Is it PNM’s turn for a bailout?

lightbulb

If you pay enough attention to what’s been going on as of late, you’d figure that PNM is about to be swimming in money. Not money from profits based on their energy production (in fact, PNM posted losing quarters all of last year), but in “help” from state and federal sources.

First off, PNM has been given free rein when it comes to rate increases.  Last year the state Public Regulation Commission approved PNM for a 4.4% ($24 million) rate increase. That was big, but not quite the $82 million PNM originally wanted. PNM also requested a fuel clause, which would have given them the ability to adjust their rates to adjust to fuel costs. Many spoke out against this rate clause, saying it was simply a thinly-veiled rate hike designed to help PNM make up some of the $58 million that they didn’t get in the rate increase. It was determined that there wasn’t a need for the fuel clause and PNM’s request was rejected.

Now there’s word of another rate increase at the beginning of this year. PNM recently announced they will impose a 9.7% or $77 million rate increase starting in July. According to PNM’s CEO Jeff Sterba, the increase “is the latest step in our ongoing efforts to ensure adequate recovery of PNM’s costs and restoring shareholder value.”

Funny, I thought the reason PNM sold their gas holdings and got a credit line increase (increased to $300 million) last spring from the PRC was to improve PNM’s profits (and thus decrease how much they pass on to consumers) and help improve PNM’s credit rating.

One has to wonder whether last year’s profit losses, the large costs paid out to upgrade PNM’s San Juan Generating Plant, and the recent $7 million fine for emissions from the San Juan plant have anything to do with PNM’s recent request for a rate increase.

But now PNM is taking it to the federal level.

Recently, Sterba testified in front of Congress on behalf of the Edison Electric Institute (EEI), a trade association of US electric shareholders. In his testimony, Sterba asked Congress to give 40% allowances to from funds raised via the Waxman-Markey bill. That’s the long-awaited bill that would cap carbon emissions and charge polluters for their excess emissions.

Now, with recent amendments to the Waxman-Markey bill – all ushered in with the help lobbying efforts from groups like Sterba’s EEI – the amount of allowance giveaways has increased to 85%, to be given away every year until 2030. Essentially, that means electricity producers who have to pay for their excess emissions will be potentially getting 85% of the money they paid back.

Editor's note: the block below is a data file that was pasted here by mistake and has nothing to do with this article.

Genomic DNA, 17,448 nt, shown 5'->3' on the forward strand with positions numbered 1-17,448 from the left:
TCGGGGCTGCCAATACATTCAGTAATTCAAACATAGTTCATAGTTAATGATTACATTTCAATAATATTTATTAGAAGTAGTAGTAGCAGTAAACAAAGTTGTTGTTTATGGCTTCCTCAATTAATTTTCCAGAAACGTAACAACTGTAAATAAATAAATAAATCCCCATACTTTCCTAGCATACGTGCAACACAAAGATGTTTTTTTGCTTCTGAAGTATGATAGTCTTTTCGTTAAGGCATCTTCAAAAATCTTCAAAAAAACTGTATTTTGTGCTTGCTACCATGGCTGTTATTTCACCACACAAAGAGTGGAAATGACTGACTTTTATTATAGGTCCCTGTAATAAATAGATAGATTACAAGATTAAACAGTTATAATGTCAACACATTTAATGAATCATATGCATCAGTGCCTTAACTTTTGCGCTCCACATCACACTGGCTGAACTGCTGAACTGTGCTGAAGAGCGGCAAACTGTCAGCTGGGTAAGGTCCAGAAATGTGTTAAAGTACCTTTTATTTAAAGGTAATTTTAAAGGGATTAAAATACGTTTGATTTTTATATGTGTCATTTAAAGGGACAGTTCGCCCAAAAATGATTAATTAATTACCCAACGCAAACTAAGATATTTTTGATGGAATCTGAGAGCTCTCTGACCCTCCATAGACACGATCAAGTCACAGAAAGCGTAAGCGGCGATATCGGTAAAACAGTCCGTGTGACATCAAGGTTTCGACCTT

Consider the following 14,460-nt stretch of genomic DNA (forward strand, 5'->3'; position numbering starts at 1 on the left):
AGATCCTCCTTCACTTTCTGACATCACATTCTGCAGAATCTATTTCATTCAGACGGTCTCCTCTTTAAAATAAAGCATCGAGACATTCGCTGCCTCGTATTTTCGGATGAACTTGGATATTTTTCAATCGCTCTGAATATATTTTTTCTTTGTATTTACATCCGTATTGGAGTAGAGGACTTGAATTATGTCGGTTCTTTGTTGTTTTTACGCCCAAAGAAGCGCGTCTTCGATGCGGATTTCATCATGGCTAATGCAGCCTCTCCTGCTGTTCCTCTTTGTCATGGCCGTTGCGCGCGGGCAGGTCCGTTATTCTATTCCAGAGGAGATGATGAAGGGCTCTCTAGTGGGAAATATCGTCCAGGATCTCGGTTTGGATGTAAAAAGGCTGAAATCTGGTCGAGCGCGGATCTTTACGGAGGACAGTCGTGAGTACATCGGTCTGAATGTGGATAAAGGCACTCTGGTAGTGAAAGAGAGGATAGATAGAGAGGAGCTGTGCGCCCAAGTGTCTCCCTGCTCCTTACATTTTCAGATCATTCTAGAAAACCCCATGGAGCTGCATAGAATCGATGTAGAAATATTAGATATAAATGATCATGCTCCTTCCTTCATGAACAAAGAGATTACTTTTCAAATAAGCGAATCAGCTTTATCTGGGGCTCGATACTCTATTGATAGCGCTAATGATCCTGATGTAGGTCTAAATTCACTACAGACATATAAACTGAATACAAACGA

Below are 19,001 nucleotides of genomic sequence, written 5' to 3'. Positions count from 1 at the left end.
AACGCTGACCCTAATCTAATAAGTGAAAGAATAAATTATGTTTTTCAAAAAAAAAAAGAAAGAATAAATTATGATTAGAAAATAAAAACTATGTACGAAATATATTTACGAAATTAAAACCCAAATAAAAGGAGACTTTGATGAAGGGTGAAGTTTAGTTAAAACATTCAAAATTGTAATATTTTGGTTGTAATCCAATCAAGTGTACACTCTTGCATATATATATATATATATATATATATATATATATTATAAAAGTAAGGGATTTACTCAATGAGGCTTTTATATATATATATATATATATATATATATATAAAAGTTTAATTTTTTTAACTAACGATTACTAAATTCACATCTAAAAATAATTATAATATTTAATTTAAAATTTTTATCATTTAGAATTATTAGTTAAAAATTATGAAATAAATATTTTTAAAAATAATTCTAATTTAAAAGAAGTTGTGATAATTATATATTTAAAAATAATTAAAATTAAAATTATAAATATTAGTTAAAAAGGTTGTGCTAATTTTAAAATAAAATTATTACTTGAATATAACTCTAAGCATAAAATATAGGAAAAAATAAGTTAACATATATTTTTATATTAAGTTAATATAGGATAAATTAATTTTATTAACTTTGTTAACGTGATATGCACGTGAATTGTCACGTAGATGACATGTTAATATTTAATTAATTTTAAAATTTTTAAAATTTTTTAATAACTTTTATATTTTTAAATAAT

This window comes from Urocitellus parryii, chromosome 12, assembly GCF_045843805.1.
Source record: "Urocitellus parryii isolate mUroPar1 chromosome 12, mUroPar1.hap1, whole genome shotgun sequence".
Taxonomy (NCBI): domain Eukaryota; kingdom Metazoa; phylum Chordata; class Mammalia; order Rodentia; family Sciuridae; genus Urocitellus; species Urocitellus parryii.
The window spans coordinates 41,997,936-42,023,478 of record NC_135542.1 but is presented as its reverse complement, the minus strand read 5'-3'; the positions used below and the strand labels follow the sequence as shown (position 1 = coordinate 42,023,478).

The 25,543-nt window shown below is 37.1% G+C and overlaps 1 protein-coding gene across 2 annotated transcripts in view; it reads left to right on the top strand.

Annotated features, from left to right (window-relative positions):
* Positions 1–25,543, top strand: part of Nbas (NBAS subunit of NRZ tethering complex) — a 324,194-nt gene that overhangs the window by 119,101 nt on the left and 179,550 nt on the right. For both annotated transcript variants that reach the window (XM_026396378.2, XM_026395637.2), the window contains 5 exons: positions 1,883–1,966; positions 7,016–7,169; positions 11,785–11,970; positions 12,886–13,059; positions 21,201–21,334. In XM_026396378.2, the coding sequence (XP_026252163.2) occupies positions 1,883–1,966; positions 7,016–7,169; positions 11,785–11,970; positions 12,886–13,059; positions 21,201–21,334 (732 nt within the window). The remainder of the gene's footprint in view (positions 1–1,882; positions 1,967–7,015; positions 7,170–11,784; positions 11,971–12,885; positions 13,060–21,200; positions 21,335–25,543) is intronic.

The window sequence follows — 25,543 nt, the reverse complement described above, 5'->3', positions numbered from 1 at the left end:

I see two huge problems with this.

  • By giving away 85% allowances to giant energy companies like PNM, we are only giving them more money to use however they want.  There’s no guarantee that they will use these huge allowances to offset costs to their customers. As consumers, we will all be affected, with the poorest among us bearing the brunt.
  • Giving away almost all of the carbon permits removes any financial motivation for energy companies to become more efficient and clean in their energy production and to move to cleaner, more sustainable sources of energy from renewables. Why would you want to decrease your emissions when you are essentially getting paid not to for the next 20 years?

There is a better way to use these federal funds. PNM is already getting lots of help from the state of NM. Why not give these funds raised from the Waxman-Markey bill directly back to the public in the form of a dividend?

If we want to offset the costs to consumers, the most direct way to do this is by giving the public the money from pollution offsets – not by handing it right back to polluting companies who have no impetus to either reduce their emissions or reduce the rate they charge their customers.

Advertisements

Leave a Reply

Fill in your details below or click an icon to log in:

WordPress.com Logo

You are commenting using your WordPress.com account. Log Out / Change )

Twitter picture

You are commenting using your Twitter account. Log Out / Change )

Facebook photo

You are commenting using your Facebook account. Log Out / Change )

Google+ photo

You are commenting using your Google+ account. Log Out / Change )

Connecting to %s

%d bloggers like this: